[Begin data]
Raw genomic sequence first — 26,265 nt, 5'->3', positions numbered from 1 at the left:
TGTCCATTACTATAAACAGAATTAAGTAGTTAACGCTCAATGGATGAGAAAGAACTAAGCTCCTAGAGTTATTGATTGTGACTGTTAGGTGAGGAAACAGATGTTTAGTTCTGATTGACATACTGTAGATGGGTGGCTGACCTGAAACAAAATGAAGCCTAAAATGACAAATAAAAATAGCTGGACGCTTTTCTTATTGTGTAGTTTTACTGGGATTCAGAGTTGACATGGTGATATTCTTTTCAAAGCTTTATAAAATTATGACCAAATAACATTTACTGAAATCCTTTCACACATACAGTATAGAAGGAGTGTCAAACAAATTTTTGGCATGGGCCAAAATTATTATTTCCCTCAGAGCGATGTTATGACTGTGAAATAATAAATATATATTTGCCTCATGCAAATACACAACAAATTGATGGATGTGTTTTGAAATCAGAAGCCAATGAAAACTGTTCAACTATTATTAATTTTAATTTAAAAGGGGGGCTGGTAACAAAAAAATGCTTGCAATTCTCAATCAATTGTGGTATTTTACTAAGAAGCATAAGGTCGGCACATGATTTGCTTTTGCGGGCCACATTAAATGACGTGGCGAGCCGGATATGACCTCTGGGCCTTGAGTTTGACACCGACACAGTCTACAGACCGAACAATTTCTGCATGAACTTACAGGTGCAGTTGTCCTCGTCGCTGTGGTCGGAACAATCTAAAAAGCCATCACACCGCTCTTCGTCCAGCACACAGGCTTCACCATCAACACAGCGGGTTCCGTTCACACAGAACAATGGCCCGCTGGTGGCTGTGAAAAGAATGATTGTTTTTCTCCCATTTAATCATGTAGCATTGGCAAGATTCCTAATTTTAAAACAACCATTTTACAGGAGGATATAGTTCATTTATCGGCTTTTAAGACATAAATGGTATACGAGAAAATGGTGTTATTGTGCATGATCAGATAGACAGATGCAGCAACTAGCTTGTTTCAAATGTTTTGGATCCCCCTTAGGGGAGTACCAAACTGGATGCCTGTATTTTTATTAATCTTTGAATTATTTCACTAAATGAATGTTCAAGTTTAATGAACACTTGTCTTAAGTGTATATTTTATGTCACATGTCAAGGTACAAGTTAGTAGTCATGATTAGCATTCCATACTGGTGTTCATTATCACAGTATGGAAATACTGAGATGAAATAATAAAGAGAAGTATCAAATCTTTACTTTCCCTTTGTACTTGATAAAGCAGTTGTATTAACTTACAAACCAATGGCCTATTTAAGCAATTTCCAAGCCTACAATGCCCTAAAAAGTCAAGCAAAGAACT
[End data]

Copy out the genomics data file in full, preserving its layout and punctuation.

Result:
Raw genomic sequence first — 26,265 nt, 5'->3', positions numbered from 1 at the left:
TGTCCATTACTATAAACAGAATTAAGTAGTTAACGCTCAATGGATGAGAAAGAACTAAGCTCCTAGAGTTATTGATTGTGACTGTTAGGTGAGGAAACAGATGTTTAGTTCTGATTGACATACTGTAGATGGGTGGCTGACCTGAAACAAAATGAAGCCTAAAATGACAAATAAAAATAGCTGGACGCTTTTCTTATTGTGTAGTTTTACTGGGATTCAGAGTTGACATGGTGATATTCTTTTCAAAGCTTTATAAAATTATGACCAAATAACATTTACTGAAATCCTTTCACACATACAGTATAGAAGGAGTGTCAAACAAATTTTTGGCATGGGCCAAAATTATTATTTCCCTCAGAGCGATGTTATGACTGTGAAATAATAAATATATATTTGCCTCATGCAAATACACAACAAATTGATGGATGTGTTTTGAAATCAGAAGCCAATGAAAACTGTTCAACTATTATTAATTTTAATTTAAAAGGGGGGCTGGTAACAAAAAAATGCTTGCAATTCTCAATCAATTGTGGTATTTTACTAAGAAGCATAAGGTCGGCACATGATTTGCTTTTGCGGGCCACATTAAATGACGTGGCGAGCCGGATATGACCTCTGGGCCTTGAGTTTGACACCGACACAGTCTACAGACCGAACAATTTCTGCATGAACTTACAGGTGCAGTTGTCCTCGTCGCTGTGGTCGGAACAATCTAAAAAGCCATCACACCGCTCTTCGTCCAGCACACAGGCTTCACCATCAACACAGCGGGTTCCGTTCACACAGAACAATGGCCCGCTGGTGGCTGTGAAAAGAATGATTGTTTTTCTCCCATTTAATCATGTAGCATTGGCAAGATTCCTAATTTTAAAACAACCATTTTACAGGAGGATATAGTTCATTTATCGGCTTTTAAGACATAAATGGTATACGAGAAAATGGTGTTATTGTGCATGATCAGATAGACAGATGCAGCAACTAGCTTGTTTCAAATGTTTTGGATCCCCCTTAGGGGAGTACCAAACTGGATGCCTGTATTTTTATTAATCTTTGAATTATTTCACTAAATGAATGTTCAAGTTTAATGAACACTTGTCTTAAGTGTATATTTTATGTCACATGTCAAGGTACAAGTTAGTAGTCATGATTAGCATTCCATACTGGTGTTCATTATCACAGTATGGAAATACTGAGATGAAATAATAAAGAGAAGTATCAAATCTTTACTTTCCCTTTGTACTTGATAAAGCAGTTGTATTAACTTACAAACCAATGGCCTATTTAAGCAATTTCCAAGCCTACAATGCCCTAAAAAGTCAAGCAAAGAACT